Driving while impaired or under the influence is a poor decision that many Americans unfortunately make. Often, people lose track of their alcohol consumption and decide to get behind the wheel, which results in them receiving a DUI or DWI charge. However, when it comes to DUI vs DWI, the jargon can be confusing.
Definition of DUI vs DWI
When it comes to DUI vs DWI, many people use the terms interchangeably. While the definitions vary depending on the state, they are often different charges with different consequences. Driving Under the Influence (DUI) refers to a person who has a Blood Alcohol Level (BAC) of .08% or higher. In many states, .08% is the legal limit at which a person will receive a DUI charge.
In states such as Maryland, Driving While Intoxicated (DWI) refers to a person who has a BAC higher than .07% and does not successfully complete aspects of the field sobriety test. Aspects of the field sobriety test include:
- The Horizontal Gaze Nystagmus Test where officers watch the movement of an individual’s eyes to observe eye movement reactions
- The Walk-and-Turn Test where individuals have to walk heel-to-toe in a straight line
- The One-Leg-Stand Test where individuals have to stand on one leg and count for 30 seconds
While these three tests have scientific backing, there are less common tests, such as the Alphabet Test, which the NHTSA does not validate. Therefore, it’s possible for a person to encounter a test that is not one of the standardized tests.
Charges and Penalties
The DUI DWI charges and penalties that come while driving under the influence are what primarily differentiates DUI vs DWI. Generally speaking, a DUI is a more severe crime. A person with a DUI charge can face up to a year in prison, $1,000 fine, 12 points on their license, and losing their license for up to six months.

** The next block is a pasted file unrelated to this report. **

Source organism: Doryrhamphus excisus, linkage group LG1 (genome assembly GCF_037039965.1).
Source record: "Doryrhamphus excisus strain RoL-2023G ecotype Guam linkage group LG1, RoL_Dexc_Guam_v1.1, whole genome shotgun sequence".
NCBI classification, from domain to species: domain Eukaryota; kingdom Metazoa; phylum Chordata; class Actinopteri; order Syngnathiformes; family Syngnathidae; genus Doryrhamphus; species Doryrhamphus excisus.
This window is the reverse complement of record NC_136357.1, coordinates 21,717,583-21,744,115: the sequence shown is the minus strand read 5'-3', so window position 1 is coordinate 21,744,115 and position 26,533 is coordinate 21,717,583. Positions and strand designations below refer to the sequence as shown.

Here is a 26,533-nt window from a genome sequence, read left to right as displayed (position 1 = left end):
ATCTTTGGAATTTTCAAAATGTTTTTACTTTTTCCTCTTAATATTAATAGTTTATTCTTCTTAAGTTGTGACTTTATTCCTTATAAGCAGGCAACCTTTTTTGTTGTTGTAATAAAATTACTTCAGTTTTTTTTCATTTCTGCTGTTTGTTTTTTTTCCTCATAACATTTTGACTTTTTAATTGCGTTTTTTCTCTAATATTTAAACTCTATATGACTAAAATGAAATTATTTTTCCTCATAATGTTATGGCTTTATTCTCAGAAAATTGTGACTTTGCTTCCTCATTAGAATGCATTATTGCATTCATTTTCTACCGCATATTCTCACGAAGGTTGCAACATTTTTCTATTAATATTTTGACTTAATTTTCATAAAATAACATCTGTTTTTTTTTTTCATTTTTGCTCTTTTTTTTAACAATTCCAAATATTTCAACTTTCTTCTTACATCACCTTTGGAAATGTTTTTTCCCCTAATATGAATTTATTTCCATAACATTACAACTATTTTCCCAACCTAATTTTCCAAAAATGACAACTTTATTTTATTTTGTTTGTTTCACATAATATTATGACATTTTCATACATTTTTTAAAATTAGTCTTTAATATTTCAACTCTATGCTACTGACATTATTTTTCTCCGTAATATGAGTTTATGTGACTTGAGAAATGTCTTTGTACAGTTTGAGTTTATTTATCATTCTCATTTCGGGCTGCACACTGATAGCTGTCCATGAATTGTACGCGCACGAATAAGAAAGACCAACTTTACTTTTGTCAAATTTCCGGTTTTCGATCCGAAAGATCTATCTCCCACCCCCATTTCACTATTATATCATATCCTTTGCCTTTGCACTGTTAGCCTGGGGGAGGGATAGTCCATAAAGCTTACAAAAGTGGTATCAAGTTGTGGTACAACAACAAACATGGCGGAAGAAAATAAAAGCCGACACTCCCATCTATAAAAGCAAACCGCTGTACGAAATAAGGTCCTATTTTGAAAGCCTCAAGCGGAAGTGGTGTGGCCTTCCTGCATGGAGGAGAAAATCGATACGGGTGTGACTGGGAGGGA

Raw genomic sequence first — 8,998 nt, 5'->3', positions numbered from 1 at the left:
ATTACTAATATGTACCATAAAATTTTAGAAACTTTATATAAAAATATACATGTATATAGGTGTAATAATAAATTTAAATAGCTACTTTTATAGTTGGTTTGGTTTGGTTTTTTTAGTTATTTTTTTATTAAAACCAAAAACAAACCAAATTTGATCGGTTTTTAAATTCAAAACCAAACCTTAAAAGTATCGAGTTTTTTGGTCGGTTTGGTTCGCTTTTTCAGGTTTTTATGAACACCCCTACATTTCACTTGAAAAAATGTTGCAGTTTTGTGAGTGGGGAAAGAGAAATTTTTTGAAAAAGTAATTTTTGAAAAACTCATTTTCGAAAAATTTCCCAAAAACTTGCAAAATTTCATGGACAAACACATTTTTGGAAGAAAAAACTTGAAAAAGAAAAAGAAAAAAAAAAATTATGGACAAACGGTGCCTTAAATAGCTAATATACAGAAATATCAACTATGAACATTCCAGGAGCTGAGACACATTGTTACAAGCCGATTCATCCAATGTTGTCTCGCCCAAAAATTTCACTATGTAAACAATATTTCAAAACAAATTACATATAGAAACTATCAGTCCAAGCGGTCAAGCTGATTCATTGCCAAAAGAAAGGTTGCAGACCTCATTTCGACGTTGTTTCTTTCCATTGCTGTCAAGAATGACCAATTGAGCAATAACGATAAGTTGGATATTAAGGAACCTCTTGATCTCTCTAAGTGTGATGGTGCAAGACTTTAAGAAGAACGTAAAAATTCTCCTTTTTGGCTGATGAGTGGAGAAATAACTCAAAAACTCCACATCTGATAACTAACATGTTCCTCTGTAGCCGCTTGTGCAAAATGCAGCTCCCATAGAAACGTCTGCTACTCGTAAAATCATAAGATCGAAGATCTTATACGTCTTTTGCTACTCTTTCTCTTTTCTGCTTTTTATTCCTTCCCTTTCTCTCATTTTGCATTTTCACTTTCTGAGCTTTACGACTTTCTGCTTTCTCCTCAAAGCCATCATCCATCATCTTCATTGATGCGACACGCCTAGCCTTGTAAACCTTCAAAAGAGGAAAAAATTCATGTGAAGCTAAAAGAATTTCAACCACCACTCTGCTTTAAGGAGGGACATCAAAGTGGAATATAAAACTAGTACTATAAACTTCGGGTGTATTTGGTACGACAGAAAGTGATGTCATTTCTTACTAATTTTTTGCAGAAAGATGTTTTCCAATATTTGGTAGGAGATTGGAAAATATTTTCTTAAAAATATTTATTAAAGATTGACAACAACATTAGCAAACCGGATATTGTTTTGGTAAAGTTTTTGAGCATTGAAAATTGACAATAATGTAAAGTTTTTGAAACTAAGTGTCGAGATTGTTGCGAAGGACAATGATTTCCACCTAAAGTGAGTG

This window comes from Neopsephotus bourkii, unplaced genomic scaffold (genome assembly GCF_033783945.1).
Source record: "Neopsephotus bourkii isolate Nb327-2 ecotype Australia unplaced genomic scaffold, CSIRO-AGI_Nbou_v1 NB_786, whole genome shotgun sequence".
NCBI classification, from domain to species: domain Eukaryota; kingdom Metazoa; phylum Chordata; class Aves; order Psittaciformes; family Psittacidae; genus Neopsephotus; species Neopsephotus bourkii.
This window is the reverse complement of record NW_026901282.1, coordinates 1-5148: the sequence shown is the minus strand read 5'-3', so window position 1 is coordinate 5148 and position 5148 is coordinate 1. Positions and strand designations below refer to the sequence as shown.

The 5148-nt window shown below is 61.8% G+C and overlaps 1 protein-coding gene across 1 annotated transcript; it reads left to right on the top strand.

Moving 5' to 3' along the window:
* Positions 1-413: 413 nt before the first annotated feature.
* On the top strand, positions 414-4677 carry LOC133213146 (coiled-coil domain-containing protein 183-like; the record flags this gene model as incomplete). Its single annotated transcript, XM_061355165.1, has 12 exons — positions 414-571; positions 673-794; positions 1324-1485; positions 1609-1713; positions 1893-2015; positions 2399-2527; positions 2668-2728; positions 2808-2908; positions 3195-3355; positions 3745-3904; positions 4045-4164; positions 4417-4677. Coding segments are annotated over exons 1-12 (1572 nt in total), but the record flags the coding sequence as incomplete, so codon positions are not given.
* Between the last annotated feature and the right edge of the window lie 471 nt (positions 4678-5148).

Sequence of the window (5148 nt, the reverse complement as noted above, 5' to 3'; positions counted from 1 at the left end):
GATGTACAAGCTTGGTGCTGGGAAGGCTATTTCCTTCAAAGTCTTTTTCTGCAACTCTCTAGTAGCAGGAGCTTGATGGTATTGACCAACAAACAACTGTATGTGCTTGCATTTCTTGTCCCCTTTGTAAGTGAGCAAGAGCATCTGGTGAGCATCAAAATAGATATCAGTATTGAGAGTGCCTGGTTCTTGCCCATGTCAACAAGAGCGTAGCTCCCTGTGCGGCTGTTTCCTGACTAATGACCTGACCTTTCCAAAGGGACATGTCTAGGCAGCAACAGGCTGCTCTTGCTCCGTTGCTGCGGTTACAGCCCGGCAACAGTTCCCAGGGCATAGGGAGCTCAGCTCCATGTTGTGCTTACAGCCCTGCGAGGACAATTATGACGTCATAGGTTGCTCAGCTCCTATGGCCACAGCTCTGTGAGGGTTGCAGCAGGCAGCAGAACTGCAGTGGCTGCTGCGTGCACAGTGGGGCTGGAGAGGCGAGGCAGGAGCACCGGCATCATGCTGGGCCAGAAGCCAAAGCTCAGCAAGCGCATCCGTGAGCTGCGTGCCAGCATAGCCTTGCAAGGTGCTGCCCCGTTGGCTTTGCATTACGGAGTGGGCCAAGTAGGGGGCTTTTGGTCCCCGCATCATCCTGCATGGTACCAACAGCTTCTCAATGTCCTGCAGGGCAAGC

A DWI has less severe charges, but they can still severely affect a person’s life. Someone with a DWI charge may receive a $500 fine, face up to two months in prison, have 8 points on their license, and have their license suspended for up to six months.
These charges only reflect the first offense. If a person receives a second DUI vs DWI charge, they may permanently lose their license, face more jail time, and have mandatory participation in alcohol abuse programs.
Finding Legal Counsel
When you need a criminal defense attorney in Maryland, look no further than the professionals at Shapiro, Zwanetz and Associates. Our team has many connections in Howard County, Montgomery County, Frederick County, Anne Arundel County, and other counties in the state. When you’re ready to contact your friends that defend, call us today at 866-283-7052. We’re ready to set you up with a free consultation and get you the representation you need.